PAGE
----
Ryan’s story

Ryan Claxton is a remarkably strong young man, who recently turned 12 years old. He has had cancer three times since he was just four years of age and his recent relapse with Acute Myeloid Leukaemia (AML) was in January of this year. The Big C Centre provided some support when the family were struggling financially. This is Ryan and Adam’s story…

He wouldn’t have survived the weekend

When Ryan was just four years old he was a very energetic boy, a very practical character who was always keen to be outside, playing with sand, mud, and like his father, good with his hands, knocking nails in wood and making things.

However, one day, things suddenly changed. He went from being a typical little boy, always interested in being outdoors, to having no energy and being indoors lying on the sofa all the time. He had lost his spark and his colour, and his complexion went a worrying shade of green.

Ryan’s parents took him to the GP a few times but every time the doctor said it was just a virus. The family persisted and it was on their fourth visit that the doctor suggested a blood test. They were phoned that same afternoon with the results and told that they should pack a bag because an ambulance was on its way. At this stage the family didn’t know what the cause was, only that Ryan’s illness was being treated as an emergency.

Once at hospital, they were told that Ryan had Leukemia and that his blood levels were dangerously low. He wouldn’t have survived the weekend and so it was very fortunate that he was rushed into hospital that day. Subsequently, Ryan stayed at Addenbrookes for the next six months where he was treated with intense chemotherapy.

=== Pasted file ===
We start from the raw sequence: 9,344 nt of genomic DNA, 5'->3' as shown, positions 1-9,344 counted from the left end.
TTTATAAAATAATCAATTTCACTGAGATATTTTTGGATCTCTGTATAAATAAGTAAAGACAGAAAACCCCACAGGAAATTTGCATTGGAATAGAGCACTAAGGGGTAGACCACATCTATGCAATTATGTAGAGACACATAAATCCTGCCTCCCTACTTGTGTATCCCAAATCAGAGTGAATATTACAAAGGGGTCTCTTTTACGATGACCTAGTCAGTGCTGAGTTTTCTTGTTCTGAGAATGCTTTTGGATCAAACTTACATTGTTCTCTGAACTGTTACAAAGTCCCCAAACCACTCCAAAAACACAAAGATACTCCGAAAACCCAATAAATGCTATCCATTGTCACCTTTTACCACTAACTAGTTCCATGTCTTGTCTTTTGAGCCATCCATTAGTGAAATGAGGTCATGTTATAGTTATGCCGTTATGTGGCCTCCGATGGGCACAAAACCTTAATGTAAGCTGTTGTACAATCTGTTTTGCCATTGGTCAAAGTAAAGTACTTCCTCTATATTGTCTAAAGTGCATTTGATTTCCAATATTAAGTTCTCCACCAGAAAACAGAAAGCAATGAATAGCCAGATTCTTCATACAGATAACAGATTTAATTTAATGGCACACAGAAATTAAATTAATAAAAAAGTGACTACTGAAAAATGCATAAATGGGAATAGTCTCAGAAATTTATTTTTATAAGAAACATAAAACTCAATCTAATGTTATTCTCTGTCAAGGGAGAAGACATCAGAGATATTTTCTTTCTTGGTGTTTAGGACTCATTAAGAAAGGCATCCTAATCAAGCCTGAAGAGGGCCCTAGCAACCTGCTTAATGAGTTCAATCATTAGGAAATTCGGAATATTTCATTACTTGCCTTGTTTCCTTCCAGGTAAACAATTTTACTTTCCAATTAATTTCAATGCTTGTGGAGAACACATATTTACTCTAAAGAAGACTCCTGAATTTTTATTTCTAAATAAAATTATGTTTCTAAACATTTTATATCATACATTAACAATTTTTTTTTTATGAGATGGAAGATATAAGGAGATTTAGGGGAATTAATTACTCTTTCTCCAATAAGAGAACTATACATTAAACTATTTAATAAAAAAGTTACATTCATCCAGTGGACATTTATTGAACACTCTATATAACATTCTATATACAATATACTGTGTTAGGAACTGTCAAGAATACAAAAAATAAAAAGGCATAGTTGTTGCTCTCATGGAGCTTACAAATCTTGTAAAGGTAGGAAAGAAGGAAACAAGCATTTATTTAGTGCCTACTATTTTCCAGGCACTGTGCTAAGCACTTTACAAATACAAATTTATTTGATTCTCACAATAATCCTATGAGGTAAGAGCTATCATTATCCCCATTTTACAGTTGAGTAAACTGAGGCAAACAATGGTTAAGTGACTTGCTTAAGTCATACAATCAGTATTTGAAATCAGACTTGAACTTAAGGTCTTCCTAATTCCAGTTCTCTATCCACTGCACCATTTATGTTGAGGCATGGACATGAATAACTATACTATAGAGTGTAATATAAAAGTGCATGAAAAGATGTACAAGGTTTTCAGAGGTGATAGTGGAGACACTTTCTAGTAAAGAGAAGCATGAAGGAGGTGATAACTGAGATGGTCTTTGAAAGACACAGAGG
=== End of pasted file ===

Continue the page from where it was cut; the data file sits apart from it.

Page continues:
After making a recovery in 2011, Ryan has since had AML twice again and has been through numerous rounds of chemotherapy and a stem cell transplant. Most recently, he’s just received his second stem cell transplant in Bristol but is suffering badly with side effects (GVHD).

Adam, Ryan’s father, said: “It’s not been easy. Every time Ryan has relapsed, things become harder. His body has been through so much. His organs are weaker after all the treatments and chemotherapy, so this time has been harder on his body, but regardless, he’s still doing well. He’s a really jolly and happy chap, a real inspiration to me. It’s fantastic, he’s so strong. Of course, as his Dad, all I want to do is keep one arm around his all the time, keep him under my umbrella, under my wing.”

Adam also praised the support the family received from Big C: “Big C were really kind and helpful when we were struggling financially. I had to give up our car mechanic business to care for Ryan in Addenbrookes full time while my wife stayed at home to care for our other young children. It was during one of our hospital visits. We called into Big C to see if they could help. A lovely lady took us through some information and we had a chat with Ryan and myself.”

Adam told us that he really appreciates the work that Big C does for people on a local level. Ryan’s Step Mum, Melanie, recently took part in Big C’s Colour 5k and Adam hopes to take part alongside Melanie in next year’s event.

“Thankfully, Ryan’s out of hospital again now. He’s slowly coming out of the red. Back then, we were so grateful to have some support for 15 minutes, to have a normal chat and someone who wasn’t a doctor or nurse make a fuss of Ryan and ask about his situation and wellbeing, It was a relaxing space and so chilled out, really nice. We definitely would have used the Centre even more but we’ve been mainly based at Addenbrookes and Bristol for treatment.”